“Covid-19 causes sudden strokes in young adults, doctors say” [CNN]. “Dr. Thomas Oxley, a neurosurgeon at Mount Sinai Health System in New York, and colleagues gave details of five people they treated. All were under the age of 50, and all had either mild symptoms of Covid-19 infection or no symptoms at all. ‘The virus seems to be causing increased clotting in the large arteries, leading to severe stroke,” Oxley told CNN. ‘Our report shows a seven-fold increase in incidence of sudden stroke in young patients during the past two weeks. Most of these patients have no past medical history and were at home with either mild symptoms (or in two cases, no symptoms) of Covid,’ he added. ‘All tested positive. Two of them delayed calling an ambulance.’ Other doctors have also reported that people are reluctant to call 911 or go to emergency rooms because of the pandemic. It is not common for people so young to have strokes, especially strokes in the large vessels in the brain.” • They’re reluctant to call the ambulance because they don’t have any, and they’re reluctant to go to the ER because they don’t want to be slapped with an enormous surprise bill for out-of-network services.
“$1 Billion Video-Game Coaching Business Ramps Up During Lockdown” [Bloomberg]. “Video-game competitors in search of a tuneup need not worry. There is no shortage of coaches standing by online ready to tweak their virtual shooting form. Between December and March, as a growing number of businesses and schools shut down across the country, the amount of time people spent playing popular shooter games nearly doubled, according to researcher Newzoo. Now, with gameplay on the rise, so too are the billable hours of video-game gurus. Fiverr.com, an online marketplace, saw a 43% jump in the number of video-game coaching sessions booked between January and March. According to the company, instruction geared towards Fortnite and Rainbow Six Siege was especially popular.” • Not my world, but if any of you out there aspire to be a games coach, now is the time!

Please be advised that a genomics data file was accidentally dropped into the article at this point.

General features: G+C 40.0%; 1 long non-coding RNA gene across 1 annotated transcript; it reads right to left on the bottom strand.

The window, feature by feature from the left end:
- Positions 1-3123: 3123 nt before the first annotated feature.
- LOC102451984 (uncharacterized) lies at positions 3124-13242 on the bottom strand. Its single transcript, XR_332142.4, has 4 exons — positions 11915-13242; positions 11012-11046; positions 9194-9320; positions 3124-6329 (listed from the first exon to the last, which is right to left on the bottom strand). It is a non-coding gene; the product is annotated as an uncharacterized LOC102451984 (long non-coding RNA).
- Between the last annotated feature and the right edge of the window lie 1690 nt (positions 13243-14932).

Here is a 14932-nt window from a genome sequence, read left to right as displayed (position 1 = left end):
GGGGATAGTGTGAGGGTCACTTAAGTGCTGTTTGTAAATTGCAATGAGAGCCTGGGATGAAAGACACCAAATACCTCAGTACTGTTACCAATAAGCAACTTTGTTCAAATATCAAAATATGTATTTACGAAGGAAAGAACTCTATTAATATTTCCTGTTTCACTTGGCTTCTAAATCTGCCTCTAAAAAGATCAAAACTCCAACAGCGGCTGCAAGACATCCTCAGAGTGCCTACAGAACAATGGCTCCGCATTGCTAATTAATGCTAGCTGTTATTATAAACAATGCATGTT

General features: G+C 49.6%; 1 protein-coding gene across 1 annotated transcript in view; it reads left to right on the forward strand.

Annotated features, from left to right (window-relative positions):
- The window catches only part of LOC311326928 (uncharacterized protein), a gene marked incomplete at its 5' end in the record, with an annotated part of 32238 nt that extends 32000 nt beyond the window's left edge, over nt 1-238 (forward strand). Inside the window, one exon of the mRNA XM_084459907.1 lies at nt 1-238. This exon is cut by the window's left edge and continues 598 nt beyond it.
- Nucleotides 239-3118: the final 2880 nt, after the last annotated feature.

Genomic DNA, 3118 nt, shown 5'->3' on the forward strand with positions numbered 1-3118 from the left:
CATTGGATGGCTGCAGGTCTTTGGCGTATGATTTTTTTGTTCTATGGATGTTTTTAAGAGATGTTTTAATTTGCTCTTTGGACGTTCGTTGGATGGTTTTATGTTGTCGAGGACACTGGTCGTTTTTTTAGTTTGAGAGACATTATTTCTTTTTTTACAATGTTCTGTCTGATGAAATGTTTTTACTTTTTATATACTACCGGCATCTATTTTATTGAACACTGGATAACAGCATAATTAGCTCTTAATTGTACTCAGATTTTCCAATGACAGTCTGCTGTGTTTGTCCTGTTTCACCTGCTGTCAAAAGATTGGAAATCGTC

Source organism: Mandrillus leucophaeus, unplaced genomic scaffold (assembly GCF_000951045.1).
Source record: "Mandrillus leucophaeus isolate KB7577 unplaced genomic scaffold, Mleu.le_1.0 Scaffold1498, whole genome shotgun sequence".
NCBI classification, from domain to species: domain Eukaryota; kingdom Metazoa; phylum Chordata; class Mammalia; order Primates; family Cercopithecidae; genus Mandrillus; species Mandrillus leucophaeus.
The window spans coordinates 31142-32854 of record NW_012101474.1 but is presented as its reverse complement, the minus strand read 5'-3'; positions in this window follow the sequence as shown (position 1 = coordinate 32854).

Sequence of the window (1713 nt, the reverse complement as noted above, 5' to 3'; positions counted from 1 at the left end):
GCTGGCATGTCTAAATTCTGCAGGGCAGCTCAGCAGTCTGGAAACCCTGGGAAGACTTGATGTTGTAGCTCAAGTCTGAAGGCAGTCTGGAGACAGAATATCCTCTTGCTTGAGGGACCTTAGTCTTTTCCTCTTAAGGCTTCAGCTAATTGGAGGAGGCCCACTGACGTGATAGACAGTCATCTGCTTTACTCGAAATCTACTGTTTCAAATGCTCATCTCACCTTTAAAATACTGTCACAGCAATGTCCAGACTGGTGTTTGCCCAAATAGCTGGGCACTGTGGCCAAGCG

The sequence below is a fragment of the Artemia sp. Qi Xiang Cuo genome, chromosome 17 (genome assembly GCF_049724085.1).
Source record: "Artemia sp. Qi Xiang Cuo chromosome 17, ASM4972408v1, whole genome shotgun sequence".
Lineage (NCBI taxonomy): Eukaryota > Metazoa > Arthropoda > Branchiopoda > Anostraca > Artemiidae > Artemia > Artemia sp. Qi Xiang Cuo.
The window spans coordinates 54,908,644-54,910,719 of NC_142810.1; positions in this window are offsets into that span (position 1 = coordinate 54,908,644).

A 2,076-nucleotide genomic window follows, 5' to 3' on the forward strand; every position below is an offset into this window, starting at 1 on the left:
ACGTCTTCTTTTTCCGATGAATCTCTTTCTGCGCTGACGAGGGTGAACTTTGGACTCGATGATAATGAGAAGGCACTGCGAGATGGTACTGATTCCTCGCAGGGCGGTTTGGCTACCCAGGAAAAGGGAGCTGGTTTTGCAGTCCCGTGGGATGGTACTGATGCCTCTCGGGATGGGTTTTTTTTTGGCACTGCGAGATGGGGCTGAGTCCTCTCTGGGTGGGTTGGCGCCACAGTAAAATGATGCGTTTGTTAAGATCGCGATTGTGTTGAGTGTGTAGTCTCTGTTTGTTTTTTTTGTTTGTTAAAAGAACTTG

“Tales From The Dork Web #7” [The Dork Web]. “A whole subculture of computer Role Playing Games is out there on The Dork Web. These games don’t need high end graphics cards. In fact the graphics are often downright crude. What they lose in graphics they make up for in gameplay and depth. For those who’ve never tried Roguelike games I’ll show you where to start. If like me, you’ve played a few, there’s a few games here you might want to try…. The term ‘Roguelike’ is used as a catchall term for games that share aspects with an RPG game called Rogue. You might think that the game Rogue was the first Roguelike. This isn’t strictly true. The name stuck during Usenet discussions on games like NetHack, Rogue, and Angband. The definition of roguelike was officially set at a 2008 Conference in Berlin. Of course not everyone agrees. The Rogue Temple discusses the term’s history in depth.” • Excellent subhead: “Where we’re going, we don’t need GPUs.” America! F*** Yeah!
“People Are Finally Starting to See the Real Ellen DeGeneres and It Isn’t Pretty” [Daily Beast]. “And in a timely moment of worker outcry, the latest DeGeneres PR crash has come from her very own crew, who have been replaced by a non-union outfit that is running tech for DeGeneres’ at-home broadcast. Crew members spoke anonymously to Variety about the poor communication and shady side-dealing they’ve experienced as Ellen has shifted from studio broadcast to a more intimate lockdown-friendly format. Even though the unionized Ellen crew has the chops to transition to the at-home broadcasts, DeGeneres’ team made the decision to hire from outside, and are even planning to cut pay by 60 percent for the regular crew, who have already experienced reduced hours.” • But wait. I thought DeGeneres was part of the #Resistance?